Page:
More than two weeks after the amended Criminal Law took effect, which stipulates that drunk driving is a criminal offense, the Chinese public and legal experts are still debating the amendments.
The amended Criminal Law stipulates that all drunk driving incidents are considered criminal offenses, even if the act of drunk driving itself does not result in a traffic accident.
But Supreme People’s Court (SPC) Vice President Zhang Jun said courts should “avoid generalizing such a conviction.”
Zhang said that a conviction should not be solely based on whether the incident meets the criteria of drunk driving.
According to the recently revised Criminal Law, if hazardous behavior is insignificant and causes slight harm, it will not be considered as a criminal offense, said Zhang.
Some say Zhang’s comments challenge the integrity of the amendments and provide a loophole for drunk drivers who should be punished in line with the amended law.
A newly-amended Road Traffic Safety Law, which also took effect on May 1, states that anyone caught drunk driving will have their driver’s license revoked. Drunk drivers will also need to wait five years to apply for a new license and face a detention period of one to six months under the amended law.
The earlier version of the law imposed a license suspension of just three to six months for drunk drivers.
In order to help courts better handle specific drunk driving cases, the SPC on Monday ordered lower courts submit it their first two closed trial judgements of drunk drivers convicted of criminal offences, which would be “taken as a reference when dealing with such cases.”
Gao Mingxuan, a law expert, said that when discussing the Criminal Law amendments last year, some people believed making all kinds of drunk driving a criminal offense was “too harsh,” but others insisted that such a move was needed to deter people from driving under the influence.
Gao said more specific judicial explanations or guidance should be published to help judges correctly determine drunk driving cases.
However, Chen Zexian, director of the Institute of International Law under the Chinese Academy of Social Sciences, said making all cases of drunk driving a criminal offense was not in line with the country’s judicial principle of “severity with leniency.”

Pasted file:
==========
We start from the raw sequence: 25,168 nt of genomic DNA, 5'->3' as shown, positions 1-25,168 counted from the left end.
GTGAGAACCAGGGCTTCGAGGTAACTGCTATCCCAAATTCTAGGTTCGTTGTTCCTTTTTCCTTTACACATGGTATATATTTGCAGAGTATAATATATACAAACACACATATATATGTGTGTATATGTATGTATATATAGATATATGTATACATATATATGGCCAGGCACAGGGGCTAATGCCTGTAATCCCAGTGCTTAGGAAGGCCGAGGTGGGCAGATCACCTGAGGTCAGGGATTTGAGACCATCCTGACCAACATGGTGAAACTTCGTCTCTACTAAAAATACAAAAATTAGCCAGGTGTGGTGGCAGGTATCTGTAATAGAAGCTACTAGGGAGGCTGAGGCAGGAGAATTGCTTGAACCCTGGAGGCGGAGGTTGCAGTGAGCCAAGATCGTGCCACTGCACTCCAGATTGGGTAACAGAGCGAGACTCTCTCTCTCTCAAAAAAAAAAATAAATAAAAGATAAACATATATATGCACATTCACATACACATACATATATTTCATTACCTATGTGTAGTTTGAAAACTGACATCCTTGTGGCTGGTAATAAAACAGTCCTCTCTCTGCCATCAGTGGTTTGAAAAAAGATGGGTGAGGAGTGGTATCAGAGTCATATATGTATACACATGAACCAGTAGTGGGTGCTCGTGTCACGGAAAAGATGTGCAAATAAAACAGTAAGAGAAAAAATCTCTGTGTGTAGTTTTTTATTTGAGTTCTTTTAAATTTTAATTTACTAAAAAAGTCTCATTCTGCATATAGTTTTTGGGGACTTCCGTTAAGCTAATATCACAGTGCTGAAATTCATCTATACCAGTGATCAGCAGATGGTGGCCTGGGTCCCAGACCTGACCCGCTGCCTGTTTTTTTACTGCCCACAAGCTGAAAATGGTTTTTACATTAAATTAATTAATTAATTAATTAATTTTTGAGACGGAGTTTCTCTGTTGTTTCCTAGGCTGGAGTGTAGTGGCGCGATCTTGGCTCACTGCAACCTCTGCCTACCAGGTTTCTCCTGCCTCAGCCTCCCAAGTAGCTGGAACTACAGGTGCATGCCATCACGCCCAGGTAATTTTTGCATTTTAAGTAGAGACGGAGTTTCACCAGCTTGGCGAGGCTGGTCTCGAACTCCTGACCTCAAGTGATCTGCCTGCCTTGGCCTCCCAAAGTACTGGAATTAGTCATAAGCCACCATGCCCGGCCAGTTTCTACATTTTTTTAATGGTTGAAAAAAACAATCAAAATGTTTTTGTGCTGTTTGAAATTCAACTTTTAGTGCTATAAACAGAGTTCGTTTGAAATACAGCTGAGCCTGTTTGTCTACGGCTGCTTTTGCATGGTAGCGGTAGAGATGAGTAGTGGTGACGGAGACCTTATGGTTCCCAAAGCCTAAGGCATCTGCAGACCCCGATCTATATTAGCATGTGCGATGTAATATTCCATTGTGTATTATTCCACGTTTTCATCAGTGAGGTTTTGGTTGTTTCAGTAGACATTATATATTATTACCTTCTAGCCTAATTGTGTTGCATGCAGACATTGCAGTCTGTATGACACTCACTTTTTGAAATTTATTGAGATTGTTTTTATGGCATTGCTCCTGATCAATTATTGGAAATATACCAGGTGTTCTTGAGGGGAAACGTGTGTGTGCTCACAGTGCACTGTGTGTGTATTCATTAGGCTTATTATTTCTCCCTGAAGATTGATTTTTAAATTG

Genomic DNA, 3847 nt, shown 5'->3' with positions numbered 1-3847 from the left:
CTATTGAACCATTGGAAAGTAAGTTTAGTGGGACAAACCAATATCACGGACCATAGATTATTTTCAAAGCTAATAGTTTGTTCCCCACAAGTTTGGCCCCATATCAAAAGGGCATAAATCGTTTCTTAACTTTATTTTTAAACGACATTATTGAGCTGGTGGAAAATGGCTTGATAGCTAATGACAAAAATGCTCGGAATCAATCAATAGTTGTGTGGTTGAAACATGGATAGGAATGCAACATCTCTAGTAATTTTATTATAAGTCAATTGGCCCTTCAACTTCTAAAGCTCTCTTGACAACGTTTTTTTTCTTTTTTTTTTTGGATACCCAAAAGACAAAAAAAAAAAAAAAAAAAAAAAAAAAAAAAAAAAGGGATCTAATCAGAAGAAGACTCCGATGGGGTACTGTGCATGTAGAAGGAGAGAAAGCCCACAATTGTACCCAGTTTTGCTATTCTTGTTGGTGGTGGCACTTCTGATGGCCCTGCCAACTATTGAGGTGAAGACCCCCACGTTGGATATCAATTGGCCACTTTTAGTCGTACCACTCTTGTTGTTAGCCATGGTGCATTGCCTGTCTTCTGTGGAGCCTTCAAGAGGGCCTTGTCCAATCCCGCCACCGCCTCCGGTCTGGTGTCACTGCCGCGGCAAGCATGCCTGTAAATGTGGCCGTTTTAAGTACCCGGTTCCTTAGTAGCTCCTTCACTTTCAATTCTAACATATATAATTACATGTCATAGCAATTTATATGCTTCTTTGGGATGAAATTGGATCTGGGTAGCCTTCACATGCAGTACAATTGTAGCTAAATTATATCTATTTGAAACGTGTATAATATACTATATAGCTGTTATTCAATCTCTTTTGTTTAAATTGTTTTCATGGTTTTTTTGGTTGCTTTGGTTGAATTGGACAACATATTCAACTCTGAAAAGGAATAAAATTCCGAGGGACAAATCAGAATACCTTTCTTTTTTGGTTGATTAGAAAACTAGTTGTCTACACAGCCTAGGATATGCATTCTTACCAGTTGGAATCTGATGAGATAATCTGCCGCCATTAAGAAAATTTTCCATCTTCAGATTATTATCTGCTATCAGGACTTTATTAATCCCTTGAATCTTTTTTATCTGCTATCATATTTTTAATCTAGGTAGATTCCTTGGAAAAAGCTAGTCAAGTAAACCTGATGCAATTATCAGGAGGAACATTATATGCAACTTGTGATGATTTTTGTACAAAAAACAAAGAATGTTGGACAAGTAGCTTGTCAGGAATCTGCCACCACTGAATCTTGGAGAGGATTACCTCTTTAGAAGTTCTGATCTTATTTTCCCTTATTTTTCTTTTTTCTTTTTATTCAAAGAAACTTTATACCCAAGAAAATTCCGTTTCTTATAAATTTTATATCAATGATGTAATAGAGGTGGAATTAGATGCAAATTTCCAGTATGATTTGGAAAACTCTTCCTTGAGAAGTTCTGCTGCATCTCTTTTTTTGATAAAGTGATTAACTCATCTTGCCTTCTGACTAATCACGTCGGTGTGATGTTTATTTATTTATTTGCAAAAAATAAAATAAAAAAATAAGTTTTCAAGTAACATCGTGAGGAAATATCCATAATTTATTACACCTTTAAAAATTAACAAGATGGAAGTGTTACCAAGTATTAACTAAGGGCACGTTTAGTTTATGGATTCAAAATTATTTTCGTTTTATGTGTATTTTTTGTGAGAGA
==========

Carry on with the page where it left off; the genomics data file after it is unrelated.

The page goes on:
“Different drunk driving cases that cause different levels of social harms should not be treated indiscriminately,” Chen said, adding that as to those drivers just over alcohol limit and whose actions did little social harm, an administrative punishment was enough, and this also could save judicial resources.
According to the current law, drivers who have at least 80 milligrams of alcohol per 100 milliliters of blood in their body are considered drunk.
As one of the largest producer of alcohol, China’s drinking culture is well entrenched.
Government statistics show that China has more than 200 million drivers, with nearly 68,000 people killed in road accidents in 2009.
In a China Youth Daily survey, 99.6 percent of people surveyed admitted that members of their family or friends had a some stage driven while drunk.
In recent years, fatal car accidents in Chinese cities have triggered public outcry and rage, with many people calling for stricter penalties for drunk driving.
In July 2009, the Intermediate People’s Court of Chengdu in southwestern Sichuan Province sentenced a drunk driver named Sun Weiming to death following an auto accident in which he was driving without a license and killed four people, which was the first such verdict in China. In the second trial, the verdict was changed to life imprisonment.
Sun’s case was deemed as “a crime against public security.”
In the same month, a drunk driver in Nanjing, capital city of eastern Jiangsu Province, hit nine pedestrians and six cars, leaving five dead including a pregnant woman.
In contrast to the public’s call for a tough penalty, the maximum sentence handed out was only a three-year prison term. The judges were constrained by the Criminal Law as it stood then.
Following the cases, the SPC issued a judicial interpretation in September 2009 that instructed local courts in what situations severe sentences should be given to a drunk driver.